# Simple C++ UnionFind with explanation

• Start with a completely disjoint set of unique trees which are represented within a vector where each index originally corresponds to a unique tree root ( a tree consisting of only one node, itself, the root ). Tree is uniquely identified with an integer value between 1 and 2000 inclusive ( the 0th index is NOT used ).

``````        const int size=2001;
vector<int> res{}, tree(size);
for (int i=0; i<size; ++i){ tree[i]=i; }
``````

We update this vector of trees to form new trees whenever an edge connects a parent with a child. We process each edge, one at a time. For each edge representing a parent/child relationship, set all the tree index values to the current child's edge value if the tree index value was equal to the current parent's edge value . This coalesces the parent/child into a new tree whose unique value is the value of the last child added onto this tree. Once the tree values of a parent/child edge are the same, then we know a loop has been encountered, since the tree points back to itself.

``````        for (auto& edge : edges){
int p=edge[0], q=edge[1];
int parent=tree[p], child=tree[q];
if (parent==child) { return vector<int>{p,q}; }
for (int i=0; i<size; ++i){ if (tree[i]==parent) { tree[i]=child; } }
}

``````

Example: let's take a step-by-step look at the following input to see how the output was formulated:

Input: [[1,2], [1,3], [2,3]]
Output: [2,3]
Explanation: Original tree will be like this:

``````  1
/ \
2 - 3
``````

For this tree, we are only interested in the vector elements at index 1, 2, and 3, since those indexes are used to uniquely identify 3 separate trees which will be incrementally joined together as the edges are processed.

``````Before processing [[1,2], [1,3], [2,3]]:

index: 0123
value: 0123

trees:

1

2   3

``````

There are originally 3 separate trees: [ 1, 2, 3 ]. ( Note: we do NOT use index 0, so the value of index 0 always remains as 0 )

``````After processing the first edge [1,2]:

index: 0123
value: 0223

trees:

2
/
2   3
``````

There are now 2 separate trees: [ 2, 3 ]. Tree 2 contains two nodes now that there is an edge between the tree node at index 1 and the tree node at index 2. Tree 3 remains unchanged, and still contains one node ( itself ).

``````After processing the second edge [1,3]:

index: 0123
value: 0333

tree:

3
/ \
3   3
``````

There is now 1 tree: [ 3 ]. Tree 3 contains three nodes now that there is an edge between the tree node at index 1 and the tree node at index 3.

``````After processing the third edge [2,3]:

index: 0123
value: 0333

tree:

3
/ \
3 - 3

``````

There would be a cycle created if we add this edge. We know this because the tree value (3) at index 2 representing the edge's parent (2) is equal to the tree value (3) at index 3 representing the edge's child (3) ( i.e. 3==3 ). Therefore, this edge, [ 2, 3 ] is returned as the output of this function.

``````class Solution{
public:
vector<int> findRedundantConnection(vector<vector<int>>& edges){
const int size=2001;
vector<int> res{}, tree(size);
for (int i=0; i<size; ++i){ tree[i]=i; }
for (auto& edge : edges){
int p=edge[0], q=edge[1];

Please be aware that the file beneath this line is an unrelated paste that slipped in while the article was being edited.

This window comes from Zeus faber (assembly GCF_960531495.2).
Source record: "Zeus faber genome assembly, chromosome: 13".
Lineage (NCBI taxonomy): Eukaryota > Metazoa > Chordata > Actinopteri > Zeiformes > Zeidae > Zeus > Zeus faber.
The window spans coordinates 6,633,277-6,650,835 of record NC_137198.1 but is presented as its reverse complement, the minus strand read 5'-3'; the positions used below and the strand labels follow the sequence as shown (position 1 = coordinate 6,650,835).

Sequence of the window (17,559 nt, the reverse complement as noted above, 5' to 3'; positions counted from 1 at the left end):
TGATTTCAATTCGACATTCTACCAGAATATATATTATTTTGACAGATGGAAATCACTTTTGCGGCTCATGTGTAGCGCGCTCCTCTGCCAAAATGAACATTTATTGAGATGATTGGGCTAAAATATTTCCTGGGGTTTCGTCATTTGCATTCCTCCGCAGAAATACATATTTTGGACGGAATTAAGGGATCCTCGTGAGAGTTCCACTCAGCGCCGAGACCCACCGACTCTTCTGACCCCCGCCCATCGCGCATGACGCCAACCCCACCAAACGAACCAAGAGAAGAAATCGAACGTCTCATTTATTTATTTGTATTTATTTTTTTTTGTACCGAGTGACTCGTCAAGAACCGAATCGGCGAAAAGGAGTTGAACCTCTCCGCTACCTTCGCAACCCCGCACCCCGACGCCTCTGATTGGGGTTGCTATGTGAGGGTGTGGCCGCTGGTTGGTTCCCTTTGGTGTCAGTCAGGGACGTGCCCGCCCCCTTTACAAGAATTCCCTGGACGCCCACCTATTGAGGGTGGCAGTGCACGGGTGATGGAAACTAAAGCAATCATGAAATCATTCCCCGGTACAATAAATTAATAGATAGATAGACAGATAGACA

int parent=tree[p], child=tree[q];
if (parent==child) { return vector<int>{p,q}; }
for (int i=0; i<size; ++i){ if (tree[i]==parent) { tree[i]=child; } }
}
return res;
}
};
``````

After reading https://en.wikipedia.org/wiki/Disjoint-set_data_structure#Find, I discovered a simple way to update the parent tree's values with the child tree's value when the parent/child are joined. This is done during the `_find` operation. If there was a modification to either the parent or child node of the edge being processed ( i.e. `tree[i] != i` ), then update `tree[i]` value to the same value of the child tree node whom was joined into this tree last.

``````class Solution{
public:
vector<int> findRedundantConnection(vector<vector<int>>& edges){
const int size=2001;
vector<int> res{}, tree(size);
for (int i=0; i<size; ++i){ tree[i]=i; }
for (auto& edge : edges){
int p=_find(tree,edge[0]),q=_find(tree,edge[1]);
if (p==q) { return edge; }
tree[p]=q;
}
return res;
}

private:
int _find(vector<int>& tree, int i){
if (tree[i]!=i){
tree[i]=_find(tree,tree[i]);
}
return tree[i];
}
};
``````

• @administrators I think there is a problem with test case #7. For the following input, there is no output, since there is no loop from `[ 1 -> 2 -> 3 -> 4 ]`. I was able to pass all TCs a day or two ago... my solution's output for the following input is an empty vector...

7 / 38 test cases passed.
Submitted: 7 minutes ago

Input: [[3,4],[2,3],[1,2]]

Output: [3,2]

Expected: [2,3]

• A more traditional union-find code structure...

``````class Solution{
public:
vector<int> parent{};
void Union(int a, int b){
int target=parent[a];
for (int i=0; i<parent.size(); ++i)
if (parent[i]==target)
parent[i]=b;
}

int Find(int x){
if (parent[x]==x)
return x;
parent[x]=Find(parent[x]);
return parent[x];
}

vector<int> findRedundantConnection(vector<vector<int>>& edges){
vector<int> res{};
parent.resize(edges.size()+1);
for (int i=0; i<parent.size(); ++i)
parent[i]=i;
for (auto &&edge: edges){
int m=edge[0], n=edge[1];
m=Find(m);
n=Find(n);
if (m==n)
res=edge;
else
Union(m,n);
}
return res;
}
};
``````

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